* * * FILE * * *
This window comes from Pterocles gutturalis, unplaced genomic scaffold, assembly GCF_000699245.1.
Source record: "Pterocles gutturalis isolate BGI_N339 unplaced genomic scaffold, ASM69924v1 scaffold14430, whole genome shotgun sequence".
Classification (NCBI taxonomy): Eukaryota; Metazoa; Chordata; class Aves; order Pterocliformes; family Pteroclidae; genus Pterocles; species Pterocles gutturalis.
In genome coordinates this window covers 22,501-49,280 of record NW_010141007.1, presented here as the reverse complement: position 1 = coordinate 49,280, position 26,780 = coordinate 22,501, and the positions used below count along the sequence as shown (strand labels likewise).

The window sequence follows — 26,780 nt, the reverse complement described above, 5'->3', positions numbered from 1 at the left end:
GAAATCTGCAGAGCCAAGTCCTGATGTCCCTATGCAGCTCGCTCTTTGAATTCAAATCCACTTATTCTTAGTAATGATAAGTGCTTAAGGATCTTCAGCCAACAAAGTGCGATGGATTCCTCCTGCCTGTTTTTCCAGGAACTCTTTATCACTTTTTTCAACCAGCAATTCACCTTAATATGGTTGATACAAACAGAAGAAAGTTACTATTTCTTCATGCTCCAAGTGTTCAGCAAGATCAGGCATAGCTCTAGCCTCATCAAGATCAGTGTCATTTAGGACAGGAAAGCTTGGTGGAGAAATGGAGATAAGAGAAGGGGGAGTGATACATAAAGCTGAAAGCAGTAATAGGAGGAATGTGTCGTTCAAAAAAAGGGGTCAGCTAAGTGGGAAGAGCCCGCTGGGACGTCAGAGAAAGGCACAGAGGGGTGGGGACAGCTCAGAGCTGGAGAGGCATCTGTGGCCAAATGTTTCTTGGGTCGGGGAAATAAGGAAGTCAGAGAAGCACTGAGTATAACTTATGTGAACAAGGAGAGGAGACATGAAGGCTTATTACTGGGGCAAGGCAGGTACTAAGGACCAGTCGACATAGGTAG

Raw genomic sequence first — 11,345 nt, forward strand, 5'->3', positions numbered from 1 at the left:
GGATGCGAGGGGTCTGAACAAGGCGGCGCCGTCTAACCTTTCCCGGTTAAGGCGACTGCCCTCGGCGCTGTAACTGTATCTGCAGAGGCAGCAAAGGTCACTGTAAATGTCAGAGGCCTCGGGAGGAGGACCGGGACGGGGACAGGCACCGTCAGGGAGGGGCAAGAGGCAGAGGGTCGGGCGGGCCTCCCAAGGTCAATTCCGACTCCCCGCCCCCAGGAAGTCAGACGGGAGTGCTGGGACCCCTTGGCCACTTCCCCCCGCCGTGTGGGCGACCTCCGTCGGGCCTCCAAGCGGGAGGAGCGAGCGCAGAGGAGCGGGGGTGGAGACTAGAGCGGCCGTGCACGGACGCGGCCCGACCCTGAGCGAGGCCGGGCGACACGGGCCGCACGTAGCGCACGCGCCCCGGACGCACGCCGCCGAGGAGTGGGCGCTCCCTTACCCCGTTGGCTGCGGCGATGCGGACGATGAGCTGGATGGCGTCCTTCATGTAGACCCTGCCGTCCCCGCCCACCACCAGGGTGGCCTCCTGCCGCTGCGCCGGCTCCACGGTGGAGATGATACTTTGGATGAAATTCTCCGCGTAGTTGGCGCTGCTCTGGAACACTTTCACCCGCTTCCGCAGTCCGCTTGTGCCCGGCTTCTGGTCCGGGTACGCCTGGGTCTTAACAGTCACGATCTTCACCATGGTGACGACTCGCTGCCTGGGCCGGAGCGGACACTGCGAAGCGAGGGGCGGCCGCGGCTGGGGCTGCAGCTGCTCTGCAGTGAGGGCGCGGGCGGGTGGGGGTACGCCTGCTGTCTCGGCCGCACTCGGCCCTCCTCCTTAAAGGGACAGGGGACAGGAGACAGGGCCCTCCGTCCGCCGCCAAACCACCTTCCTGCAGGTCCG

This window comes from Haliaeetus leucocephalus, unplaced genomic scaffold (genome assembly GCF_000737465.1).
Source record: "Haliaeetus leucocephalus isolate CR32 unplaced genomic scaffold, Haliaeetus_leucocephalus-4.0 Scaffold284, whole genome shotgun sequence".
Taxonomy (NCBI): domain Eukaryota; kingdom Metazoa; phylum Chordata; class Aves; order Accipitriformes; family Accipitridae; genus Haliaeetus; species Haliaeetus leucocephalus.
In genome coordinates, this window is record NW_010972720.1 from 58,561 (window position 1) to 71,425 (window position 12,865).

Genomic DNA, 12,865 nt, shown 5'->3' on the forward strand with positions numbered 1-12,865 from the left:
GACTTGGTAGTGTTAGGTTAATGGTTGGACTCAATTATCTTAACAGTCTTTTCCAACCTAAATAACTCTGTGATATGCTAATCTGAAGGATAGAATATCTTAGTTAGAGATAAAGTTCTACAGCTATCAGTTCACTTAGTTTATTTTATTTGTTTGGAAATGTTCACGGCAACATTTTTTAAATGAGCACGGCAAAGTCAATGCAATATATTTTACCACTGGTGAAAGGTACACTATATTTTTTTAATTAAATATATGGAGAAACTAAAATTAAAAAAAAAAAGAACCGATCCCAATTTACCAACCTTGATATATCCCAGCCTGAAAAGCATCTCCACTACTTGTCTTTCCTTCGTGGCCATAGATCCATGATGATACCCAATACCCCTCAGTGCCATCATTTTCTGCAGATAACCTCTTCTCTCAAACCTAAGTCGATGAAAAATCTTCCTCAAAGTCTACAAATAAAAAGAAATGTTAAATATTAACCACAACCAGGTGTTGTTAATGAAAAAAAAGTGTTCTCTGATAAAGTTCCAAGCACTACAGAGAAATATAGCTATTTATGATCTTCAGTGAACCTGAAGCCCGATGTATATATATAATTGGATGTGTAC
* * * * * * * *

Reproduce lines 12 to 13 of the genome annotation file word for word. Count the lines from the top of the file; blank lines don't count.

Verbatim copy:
In genome coordinates, this window is record NW_010972720.1 from 58,561 (window position 1) to 71,425 (window position 12,865).

Genomic DNA, 12,865 nt, shown 5'->3' on the forward strand with positions numbered 1-12,865 from the left: